The New York State Department of Health released new guidance Friday that would give county health departments the power to authorize high-risk sports activity, including interscholastic competition, in their area starting Feb. 1.
The update can be found in the “Interim COVID-19 Guidance for Sports and Recreation” document. It states: “Effective February 1, 2021, participants in higher risk sports and recreation activities may partake in individual or distanced group training and organized no/low-contact group training and, further, may partake in other types of play, including competitions and tournaments, only as permitted by the respective local health authorities (i.e., county health departments).”
It suggests that local health departments should evaluate “whether there has been a more-transmissible variant of COVID-19 identified in the area; local rates of COVID-19 transmission or rate of positivity; local ability to monitor and enforce compliance,” before giving the go ahead to their county.
Scott Gray, the Jefferson County Board of Legislators chairman, said in an email to the Times that he and the county public health department will need to review the new guidance thoroughly before making a statement, but he hopes to have one prepared by Monday.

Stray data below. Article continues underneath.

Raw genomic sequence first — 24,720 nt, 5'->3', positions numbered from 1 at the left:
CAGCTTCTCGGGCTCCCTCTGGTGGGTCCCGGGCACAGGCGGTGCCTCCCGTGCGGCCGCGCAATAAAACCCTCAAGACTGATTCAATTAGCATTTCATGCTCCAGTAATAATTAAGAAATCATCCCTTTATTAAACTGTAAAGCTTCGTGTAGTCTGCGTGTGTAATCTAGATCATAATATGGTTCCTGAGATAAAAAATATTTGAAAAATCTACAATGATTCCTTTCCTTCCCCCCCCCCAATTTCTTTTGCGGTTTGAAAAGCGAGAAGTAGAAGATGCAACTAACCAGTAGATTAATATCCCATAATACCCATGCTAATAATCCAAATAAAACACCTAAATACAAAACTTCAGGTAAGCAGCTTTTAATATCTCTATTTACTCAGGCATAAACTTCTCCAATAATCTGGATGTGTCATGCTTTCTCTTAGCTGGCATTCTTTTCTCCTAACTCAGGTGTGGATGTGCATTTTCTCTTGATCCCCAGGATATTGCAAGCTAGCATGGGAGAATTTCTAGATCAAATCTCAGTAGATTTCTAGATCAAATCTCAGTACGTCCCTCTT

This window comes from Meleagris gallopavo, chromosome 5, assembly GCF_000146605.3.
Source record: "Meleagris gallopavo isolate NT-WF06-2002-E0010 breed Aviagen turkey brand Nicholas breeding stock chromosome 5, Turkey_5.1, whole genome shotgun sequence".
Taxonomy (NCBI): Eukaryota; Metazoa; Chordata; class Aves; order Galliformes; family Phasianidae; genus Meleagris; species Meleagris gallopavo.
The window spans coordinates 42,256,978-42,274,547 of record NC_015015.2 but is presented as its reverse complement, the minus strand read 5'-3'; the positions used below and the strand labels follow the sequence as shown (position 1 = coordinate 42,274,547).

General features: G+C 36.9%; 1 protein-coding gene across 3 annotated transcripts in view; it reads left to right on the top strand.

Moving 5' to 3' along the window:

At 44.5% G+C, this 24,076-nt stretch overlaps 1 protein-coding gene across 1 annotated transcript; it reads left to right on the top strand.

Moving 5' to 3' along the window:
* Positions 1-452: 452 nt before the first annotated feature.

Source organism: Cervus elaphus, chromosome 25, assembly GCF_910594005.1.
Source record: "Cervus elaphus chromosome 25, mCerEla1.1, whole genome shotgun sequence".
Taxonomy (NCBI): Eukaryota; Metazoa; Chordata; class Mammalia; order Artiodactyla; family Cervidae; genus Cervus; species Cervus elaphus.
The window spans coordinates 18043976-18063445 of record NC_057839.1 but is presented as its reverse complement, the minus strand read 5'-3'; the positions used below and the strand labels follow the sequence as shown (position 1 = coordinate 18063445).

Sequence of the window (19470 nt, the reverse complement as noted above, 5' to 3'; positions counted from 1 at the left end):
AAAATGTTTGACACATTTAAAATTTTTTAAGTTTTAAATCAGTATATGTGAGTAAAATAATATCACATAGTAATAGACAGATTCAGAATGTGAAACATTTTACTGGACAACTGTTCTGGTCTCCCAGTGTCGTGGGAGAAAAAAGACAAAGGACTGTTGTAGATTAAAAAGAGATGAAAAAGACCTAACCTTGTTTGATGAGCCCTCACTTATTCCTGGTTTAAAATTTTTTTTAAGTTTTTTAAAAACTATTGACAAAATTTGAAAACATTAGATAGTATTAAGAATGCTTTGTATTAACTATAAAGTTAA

Lewis County manager Ryan Piche said late Friday night that his county’s schools are a go for sports. There was no immediate word from St. Lawrence County officials about a go-ahead for sports.
The state DOH guidance reiterates that travel for all high-, moderate- and low-risk sports is prohibited outside of a schools region or neighboring regions.
The New York State Public High School Athletic Association had planned to begin its winter high-risk sports season on Jan. 4, but those plans were nixed when it became clear that the State Department of Health, nor Gov. Andrew Cuomo were going to provide the necessary authorization by that time.
Immediately, this authorization impacts basketball, volleyball, wrestling and ice hockey, all high-risk winter sports. But NYSPHSAA executive director Robert Zayas is under the impression that once local health departments authorize high-risk sports this coming week, that authorization will apply to high-risk sports across all seasons.
Local health departments can also put a stop to sports if the COVID-19 spread in their community deems that action necessary.
The week ahead will be a busy one for Section 3 executive director John Rathbun, who was surprised to see the New York State Department of Health allow for high-risk sports to be played.
“Let’s just say, I was shocked,” Rathbun said. “I was shocked, but I’m pretty optimistic guy and I’ve been praying for this day and I’m so excited that it’s here. But, I was shocked because I had watched the governor’s press conference at 12:30 p.m. and he never said a word and I’m like ‘OK, here’s another week gone by that we know there’s no approval. When that came out this afternoon, the first time I saw it was about 3:40, then I had a 4 p.m. Zoom call with Dr. Zayas.”